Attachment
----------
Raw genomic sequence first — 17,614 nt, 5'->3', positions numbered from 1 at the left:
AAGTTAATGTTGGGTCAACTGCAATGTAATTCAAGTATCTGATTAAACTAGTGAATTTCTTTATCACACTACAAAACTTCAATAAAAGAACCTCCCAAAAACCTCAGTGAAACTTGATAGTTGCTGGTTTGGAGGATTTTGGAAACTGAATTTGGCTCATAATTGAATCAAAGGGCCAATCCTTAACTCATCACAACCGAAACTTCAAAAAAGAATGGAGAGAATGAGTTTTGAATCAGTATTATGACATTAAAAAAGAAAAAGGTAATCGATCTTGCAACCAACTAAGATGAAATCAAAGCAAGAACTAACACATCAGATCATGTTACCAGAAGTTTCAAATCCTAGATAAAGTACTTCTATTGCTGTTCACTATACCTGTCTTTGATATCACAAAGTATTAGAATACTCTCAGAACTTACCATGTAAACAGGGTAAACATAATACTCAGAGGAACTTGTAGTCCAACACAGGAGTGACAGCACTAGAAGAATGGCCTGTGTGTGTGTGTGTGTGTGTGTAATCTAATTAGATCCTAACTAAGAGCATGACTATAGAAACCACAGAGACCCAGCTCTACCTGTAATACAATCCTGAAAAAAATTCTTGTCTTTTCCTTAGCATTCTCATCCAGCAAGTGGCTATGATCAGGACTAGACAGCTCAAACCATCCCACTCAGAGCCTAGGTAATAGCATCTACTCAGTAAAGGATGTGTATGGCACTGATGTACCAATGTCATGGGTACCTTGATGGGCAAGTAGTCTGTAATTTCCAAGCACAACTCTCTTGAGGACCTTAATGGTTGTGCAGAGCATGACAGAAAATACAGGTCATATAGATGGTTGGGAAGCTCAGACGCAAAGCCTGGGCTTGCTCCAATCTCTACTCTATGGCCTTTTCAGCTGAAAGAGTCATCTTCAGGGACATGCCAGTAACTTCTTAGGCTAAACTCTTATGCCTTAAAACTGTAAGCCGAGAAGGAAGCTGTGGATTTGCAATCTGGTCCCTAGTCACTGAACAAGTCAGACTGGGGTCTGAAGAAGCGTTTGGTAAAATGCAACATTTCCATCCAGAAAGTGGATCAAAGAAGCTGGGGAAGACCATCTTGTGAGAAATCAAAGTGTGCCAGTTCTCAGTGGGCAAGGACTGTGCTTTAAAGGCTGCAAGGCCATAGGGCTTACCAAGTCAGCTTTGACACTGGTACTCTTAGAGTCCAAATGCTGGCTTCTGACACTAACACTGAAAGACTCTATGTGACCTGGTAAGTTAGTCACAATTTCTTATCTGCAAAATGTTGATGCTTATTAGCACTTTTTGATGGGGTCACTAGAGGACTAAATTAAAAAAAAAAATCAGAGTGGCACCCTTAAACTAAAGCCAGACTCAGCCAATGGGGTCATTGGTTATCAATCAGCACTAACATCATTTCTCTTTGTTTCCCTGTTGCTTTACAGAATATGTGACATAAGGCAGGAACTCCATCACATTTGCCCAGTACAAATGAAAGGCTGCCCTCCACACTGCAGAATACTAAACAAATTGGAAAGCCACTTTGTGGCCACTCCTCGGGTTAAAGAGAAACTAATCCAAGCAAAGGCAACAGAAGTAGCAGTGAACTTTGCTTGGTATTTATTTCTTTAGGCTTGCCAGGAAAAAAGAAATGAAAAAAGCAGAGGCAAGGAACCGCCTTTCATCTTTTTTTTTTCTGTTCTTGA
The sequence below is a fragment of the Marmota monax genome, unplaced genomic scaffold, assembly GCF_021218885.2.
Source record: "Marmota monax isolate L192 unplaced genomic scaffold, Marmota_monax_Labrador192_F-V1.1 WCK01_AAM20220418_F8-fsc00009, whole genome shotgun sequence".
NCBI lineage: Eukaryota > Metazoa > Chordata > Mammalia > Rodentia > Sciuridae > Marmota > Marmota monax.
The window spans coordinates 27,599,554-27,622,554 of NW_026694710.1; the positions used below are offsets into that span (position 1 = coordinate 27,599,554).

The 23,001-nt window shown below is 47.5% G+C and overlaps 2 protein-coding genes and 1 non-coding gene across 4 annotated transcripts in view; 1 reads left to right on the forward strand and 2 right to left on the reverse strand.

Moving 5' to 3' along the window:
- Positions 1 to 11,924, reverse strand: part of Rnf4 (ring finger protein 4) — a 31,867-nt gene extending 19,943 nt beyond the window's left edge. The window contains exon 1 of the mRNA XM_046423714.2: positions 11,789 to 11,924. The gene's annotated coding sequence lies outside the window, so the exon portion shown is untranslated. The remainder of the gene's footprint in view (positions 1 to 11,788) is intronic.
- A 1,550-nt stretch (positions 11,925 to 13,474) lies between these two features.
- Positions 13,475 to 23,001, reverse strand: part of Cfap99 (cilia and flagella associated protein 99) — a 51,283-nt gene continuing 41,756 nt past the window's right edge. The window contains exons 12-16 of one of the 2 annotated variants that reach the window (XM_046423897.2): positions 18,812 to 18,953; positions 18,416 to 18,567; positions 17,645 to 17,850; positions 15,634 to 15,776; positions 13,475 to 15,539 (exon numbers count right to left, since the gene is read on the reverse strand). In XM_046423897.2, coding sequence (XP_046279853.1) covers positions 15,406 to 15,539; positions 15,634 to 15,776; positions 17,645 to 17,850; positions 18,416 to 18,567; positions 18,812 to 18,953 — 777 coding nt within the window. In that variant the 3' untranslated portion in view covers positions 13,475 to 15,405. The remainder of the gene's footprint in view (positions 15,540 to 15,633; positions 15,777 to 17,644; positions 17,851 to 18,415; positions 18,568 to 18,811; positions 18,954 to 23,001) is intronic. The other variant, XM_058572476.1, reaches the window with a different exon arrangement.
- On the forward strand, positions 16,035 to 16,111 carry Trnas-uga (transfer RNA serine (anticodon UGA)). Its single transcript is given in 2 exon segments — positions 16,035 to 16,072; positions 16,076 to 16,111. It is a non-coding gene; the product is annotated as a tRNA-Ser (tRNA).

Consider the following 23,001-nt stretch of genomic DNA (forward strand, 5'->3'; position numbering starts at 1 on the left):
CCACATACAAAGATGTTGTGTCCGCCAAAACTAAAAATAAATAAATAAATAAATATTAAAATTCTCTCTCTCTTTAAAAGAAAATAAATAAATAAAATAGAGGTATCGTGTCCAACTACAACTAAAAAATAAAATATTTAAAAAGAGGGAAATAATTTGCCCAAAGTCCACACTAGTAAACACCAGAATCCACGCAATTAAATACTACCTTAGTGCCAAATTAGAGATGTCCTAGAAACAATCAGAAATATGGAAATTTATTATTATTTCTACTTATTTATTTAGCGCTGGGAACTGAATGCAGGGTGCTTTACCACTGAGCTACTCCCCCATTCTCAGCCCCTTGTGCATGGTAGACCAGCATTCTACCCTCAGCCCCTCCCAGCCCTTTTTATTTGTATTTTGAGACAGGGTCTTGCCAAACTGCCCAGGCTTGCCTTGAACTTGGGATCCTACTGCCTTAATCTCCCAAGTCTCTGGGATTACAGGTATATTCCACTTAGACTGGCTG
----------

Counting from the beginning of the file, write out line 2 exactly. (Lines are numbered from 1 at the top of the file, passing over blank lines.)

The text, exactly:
AAGTTAATGTTGGGTCAACTGCAATGTAATTCAAGTATCTGATTAAACTAGTGAATTTCTTTATCACACTACAAAACTTCAATAAAAGAACCTCCCAAAAACCTCAGTGAAACTTGATAGTTGCTGGTTTGGAGGATTTTGGAAACTGAATTTGGCTCATAATTGAATCAAAGGGCCAATCCTTAACTCATCACAACCGAAACTTCAAAAAAGAATGGAGAGAATGAGTTTTGAATCAGTATTATGACATTAAAAAAGAAAAAGGTAATCGATCTTGCAACCAACTAAGATGAAATCAAAGCAAGAACTAACACATCAGATCATGTTACCAGAAGTTTCAAATCCTAGATAAAGTACTTCTATTGCTGTTCACTATACCTGTCTTTGATATCACAAAGTATTAGAATACTCTCAGAACTTACCATGTAAACAGGGTAAACATAATACTCAGAGGAACTTGTAGTCCAACACAGGAGTGACAGCACTAGAAGAATGGCCTGTGTGTGTGTGTGTGTGTGTGTAATCTAATTAGATCCTAACTAAGAGCATGACTATAGAAACCACAGAGACCCAGCTCTACCTGTAATACAATCCTGAAAAAAATTCTTGTCTTTTCCTTAGCATTCTCATCCAGCAAGTGGCTATGATCAGGACTAGACAGCTCAAACCATCCCACTCAGAGCCTAGGTAATAGCATCTACTCAGTAAAGGATGTGTATGGCACTGATGTACCAATGTCATGGGTACCTTGATGGGCAAGTAGTCTGTAATTTCCAAGCACAACTCTCTTGAGGACCTTAATGGTTGTGCAGAGCATGACAGAAAATACAGGTCATATAGATGGTTGGGAAGCTCAGACGCAAAGCCTGGGCTTGCTCCAATCTCTACTCTATGGCCTTTTCAGCTGAAAGAGTCATCTTCAGGGACATGCCAGTAACTTCTTAGGCTAAACTCTTATGCCTTAAAACTGTAAGCCGAGAAGGAAGCTGTGGATTTGCAATCTGGTCCCTAGTCACTGAACAAGTCAGACTGGGGTCTGAAGAAGCGTTTGGTAAAATGCAACATTTCCATCCAGAAAGTGGATCAAAGAAGCTGGGGAAGACCATCTTGTGAGAAATCAAAGTGTGCCAGTTCTCAGTGGGCAAGGACTGTGCTTTAAAGGCTGCAAGGCCATAGGGCTTACCAAGTCAGCTTTGACACTGGTACTCTTAGAGTCCAAATGCTGGCTTCTGACACTAACACTGAAAGACTCTATGTGACCTGGTAAGTTAGTCACAATTTCTTATCTGCAAAATGTTGATGCTTATTAGCACTTTTTGATGGGGTCACTAGAGGACTAAATTAAAAAAAAAAATCAGAGTGGCACCCTTAAACTAAAGCCAGACTCAGCCAATGGGGTCATTGGTTATCAATCAGCACTAACATCATTTCTCTTTGTTTCCCTGTTGCTTTACAGAATATGTGACATAAGGCAGGAACTCCATCACATTTGCCCAGTACAAATGAAAGGCTGCCCTCCACACTGCAGAATACTAAACAAATTGGAAAGCCACTTTGTGGCCACTCCTCGGGTTAAAGAGAAACTAATCCAAGCAAAGGCAACAGAAGTAGCAGTGAACTTTGCTTGGTATTTATTTCTTTAGGCTTGCCAGGAAAAAAGAAATGAAAAAAGCAGAGGCAAGGAACCGCCTTTCATCTTTTTTTTTTCTGTTCTTGA